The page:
Brazil Dilma Rousseff impeachment
Brazil's lower house will vote in President Dilma Rousseff's impeachment on 17 AprilRicardo Moraes/Reuters

Brazil's President Dilma Rousseff is engaged in hectic lobbying to win the support of lawmakers ahead of a crucial vote in the lower house of Congress over her impeachment. Tens of thousands of supporters of Rousseff and those against her have started gathering outside the Congress building prior to the voting in the Chamber of Deputies on 17 April which would decide whether the matter will be taken up by the Senate.

The embattled Latin American leader has been facing impeachment proceedings for fiddling with government accounts in 2014 just ahead of elections in order to paint a rosy picture of the country's economy. Rousseff argues that tweaking government accounts was not illegal and a routine practice. She called the impeachment action a "coup" engineered by her political opponents.

Security arrangements have been stepped up across the capital Brasilia to prevent any untoward incident ahead of the voting. If two thirds of the chamber vote against the president, which seems likely under the current circumstances, the matter will go to the Senate and bestow the power on the vice president.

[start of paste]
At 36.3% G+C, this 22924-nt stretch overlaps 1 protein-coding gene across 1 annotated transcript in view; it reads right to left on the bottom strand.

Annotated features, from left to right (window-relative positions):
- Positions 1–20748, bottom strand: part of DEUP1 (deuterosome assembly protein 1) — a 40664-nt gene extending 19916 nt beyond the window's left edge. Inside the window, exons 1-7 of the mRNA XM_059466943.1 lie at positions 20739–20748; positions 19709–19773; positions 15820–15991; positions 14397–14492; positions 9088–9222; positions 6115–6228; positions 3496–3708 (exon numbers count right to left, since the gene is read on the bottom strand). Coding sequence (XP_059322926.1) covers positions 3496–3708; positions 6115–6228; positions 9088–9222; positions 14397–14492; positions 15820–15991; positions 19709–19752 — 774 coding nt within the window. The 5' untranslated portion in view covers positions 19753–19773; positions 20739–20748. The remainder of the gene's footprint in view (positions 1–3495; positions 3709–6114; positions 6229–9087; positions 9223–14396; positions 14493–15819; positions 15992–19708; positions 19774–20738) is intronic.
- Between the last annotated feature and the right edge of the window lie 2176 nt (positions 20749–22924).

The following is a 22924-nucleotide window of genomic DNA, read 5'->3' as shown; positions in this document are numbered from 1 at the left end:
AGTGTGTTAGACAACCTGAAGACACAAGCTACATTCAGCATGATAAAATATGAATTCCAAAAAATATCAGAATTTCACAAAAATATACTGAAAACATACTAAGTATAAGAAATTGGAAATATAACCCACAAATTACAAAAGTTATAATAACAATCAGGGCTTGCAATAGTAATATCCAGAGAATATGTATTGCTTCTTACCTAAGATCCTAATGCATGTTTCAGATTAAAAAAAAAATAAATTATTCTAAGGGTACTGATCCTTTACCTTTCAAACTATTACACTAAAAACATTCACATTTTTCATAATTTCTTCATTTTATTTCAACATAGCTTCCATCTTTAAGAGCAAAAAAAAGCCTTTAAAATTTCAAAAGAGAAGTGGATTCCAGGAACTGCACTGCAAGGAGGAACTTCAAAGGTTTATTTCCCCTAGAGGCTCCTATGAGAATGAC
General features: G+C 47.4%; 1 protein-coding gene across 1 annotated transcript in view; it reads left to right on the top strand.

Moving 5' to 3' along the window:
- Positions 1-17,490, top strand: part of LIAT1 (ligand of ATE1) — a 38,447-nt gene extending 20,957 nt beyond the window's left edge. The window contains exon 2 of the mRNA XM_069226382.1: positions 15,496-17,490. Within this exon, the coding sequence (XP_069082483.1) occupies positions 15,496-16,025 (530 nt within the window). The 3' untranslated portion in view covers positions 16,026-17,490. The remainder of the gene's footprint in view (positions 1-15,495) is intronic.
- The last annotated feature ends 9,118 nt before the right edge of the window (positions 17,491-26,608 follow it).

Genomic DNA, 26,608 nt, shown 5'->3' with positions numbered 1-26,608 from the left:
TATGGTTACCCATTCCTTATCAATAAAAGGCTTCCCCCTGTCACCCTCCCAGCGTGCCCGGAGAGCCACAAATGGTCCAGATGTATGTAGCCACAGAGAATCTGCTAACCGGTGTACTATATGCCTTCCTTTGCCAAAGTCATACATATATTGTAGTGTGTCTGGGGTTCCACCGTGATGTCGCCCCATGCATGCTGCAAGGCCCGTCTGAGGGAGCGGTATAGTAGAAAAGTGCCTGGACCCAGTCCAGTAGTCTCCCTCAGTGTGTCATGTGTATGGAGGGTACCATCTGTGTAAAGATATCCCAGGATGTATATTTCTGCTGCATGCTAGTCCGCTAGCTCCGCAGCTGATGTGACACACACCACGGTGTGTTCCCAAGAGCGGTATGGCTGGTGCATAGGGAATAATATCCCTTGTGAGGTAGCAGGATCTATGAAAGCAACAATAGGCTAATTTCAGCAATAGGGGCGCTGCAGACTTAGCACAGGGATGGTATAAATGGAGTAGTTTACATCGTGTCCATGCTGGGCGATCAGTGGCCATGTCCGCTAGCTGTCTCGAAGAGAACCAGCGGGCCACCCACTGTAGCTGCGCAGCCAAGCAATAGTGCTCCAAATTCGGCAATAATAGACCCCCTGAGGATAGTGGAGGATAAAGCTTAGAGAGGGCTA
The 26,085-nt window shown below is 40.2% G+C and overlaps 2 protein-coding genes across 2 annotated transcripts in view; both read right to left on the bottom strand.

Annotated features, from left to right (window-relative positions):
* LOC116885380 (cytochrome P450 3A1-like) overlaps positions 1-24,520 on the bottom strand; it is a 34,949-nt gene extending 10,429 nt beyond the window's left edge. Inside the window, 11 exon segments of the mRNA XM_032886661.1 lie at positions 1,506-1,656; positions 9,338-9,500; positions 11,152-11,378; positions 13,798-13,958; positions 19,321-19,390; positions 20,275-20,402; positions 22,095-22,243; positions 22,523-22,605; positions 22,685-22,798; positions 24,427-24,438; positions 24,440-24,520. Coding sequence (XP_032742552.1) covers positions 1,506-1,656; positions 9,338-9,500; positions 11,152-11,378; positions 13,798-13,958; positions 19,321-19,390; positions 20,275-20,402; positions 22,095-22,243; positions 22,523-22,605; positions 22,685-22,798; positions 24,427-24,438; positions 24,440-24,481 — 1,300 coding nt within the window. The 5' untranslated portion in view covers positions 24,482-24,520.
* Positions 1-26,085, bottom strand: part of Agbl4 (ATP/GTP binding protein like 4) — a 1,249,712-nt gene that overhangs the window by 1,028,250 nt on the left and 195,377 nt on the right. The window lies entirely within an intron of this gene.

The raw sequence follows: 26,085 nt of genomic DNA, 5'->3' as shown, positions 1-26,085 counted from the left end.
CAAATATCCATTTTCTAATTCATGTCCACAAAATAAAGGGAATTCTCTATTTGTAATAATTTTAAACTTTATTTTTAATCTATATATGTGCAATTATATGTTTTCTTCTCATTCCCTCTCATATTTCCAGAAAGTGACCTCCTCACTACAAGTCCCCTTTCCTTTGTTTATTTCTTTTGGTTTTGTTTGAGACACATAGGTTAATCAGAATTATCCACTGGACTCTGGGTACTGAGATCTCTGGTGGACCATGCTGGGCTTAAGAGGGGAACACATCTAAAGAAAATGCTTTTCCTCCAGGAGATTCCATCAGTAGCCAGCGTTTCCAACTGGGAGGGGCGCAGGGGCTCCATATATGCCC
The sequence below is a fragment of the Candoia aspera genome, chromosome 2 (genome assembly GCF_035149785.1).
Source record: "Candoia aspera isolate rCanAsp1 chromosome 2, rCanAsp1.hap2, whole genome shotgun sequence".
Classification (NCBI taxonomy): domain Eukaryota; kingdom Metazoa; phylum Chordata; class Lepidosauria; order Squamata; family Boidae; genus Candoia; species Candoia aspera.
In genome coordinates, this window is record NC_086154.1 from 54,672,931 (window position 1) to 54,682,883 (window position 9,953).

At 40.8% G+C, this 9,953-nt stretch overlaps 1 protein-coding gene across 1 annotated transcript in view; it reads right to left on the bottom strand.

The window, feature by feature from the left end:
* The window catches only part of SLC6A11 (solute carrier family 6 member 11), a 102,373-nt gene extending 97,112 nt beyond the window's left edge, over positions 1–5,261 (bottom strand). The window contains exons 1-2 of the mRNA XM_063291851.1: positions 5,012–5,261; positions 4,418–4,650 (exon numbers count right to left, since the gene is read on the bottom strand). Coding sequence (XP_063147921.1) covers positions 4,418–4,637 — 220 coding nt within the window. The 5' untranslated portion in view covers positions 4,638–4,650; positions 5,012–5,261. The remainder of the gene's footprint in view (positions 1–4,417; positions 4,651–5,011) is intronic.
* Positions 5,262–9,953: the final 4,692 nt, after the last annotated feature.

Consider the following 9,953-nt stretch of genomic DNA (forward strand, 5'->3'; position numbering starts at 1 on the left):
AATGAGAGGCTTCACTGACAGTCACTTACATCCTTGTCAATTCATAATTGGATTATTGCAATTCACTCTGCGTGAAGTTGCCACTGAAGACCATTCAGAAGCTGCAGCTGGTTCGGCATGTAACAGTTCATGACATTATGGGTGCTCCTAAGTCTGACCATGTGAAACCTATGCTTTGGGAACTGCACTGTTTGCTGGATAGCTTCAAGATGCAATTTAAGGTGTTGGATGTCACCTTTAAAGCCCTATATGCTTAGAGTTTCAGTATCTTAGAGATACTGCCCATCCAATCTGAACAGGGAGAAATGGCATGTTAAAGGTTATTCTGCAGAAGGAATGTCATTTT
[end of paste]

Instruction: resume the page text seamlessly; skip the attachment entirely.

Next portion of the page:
"They want to convict an innocent woman and save the corrupt," wrote Rousseff in the newspaper Folha de Sao Paulo, just ahead of the lower house vote. "This is a coup against the republic, against democracy and above all against the votes of all Brazilians who participated in the electoral process."

The lower house has been holding dramatic sessions since Friday (15 April) with heated debates going through the night on Saturday (16 April).

Also campaigning for Rousseff is her political mentor and former president Luiz Inacio Lula da Silva, who himself was accused of wrongdoing. He told government supporters: "It seems to me that the Brazilian elite don't like democracy. When the poor started to climb up onto the social ladder, they were made uncomfortable."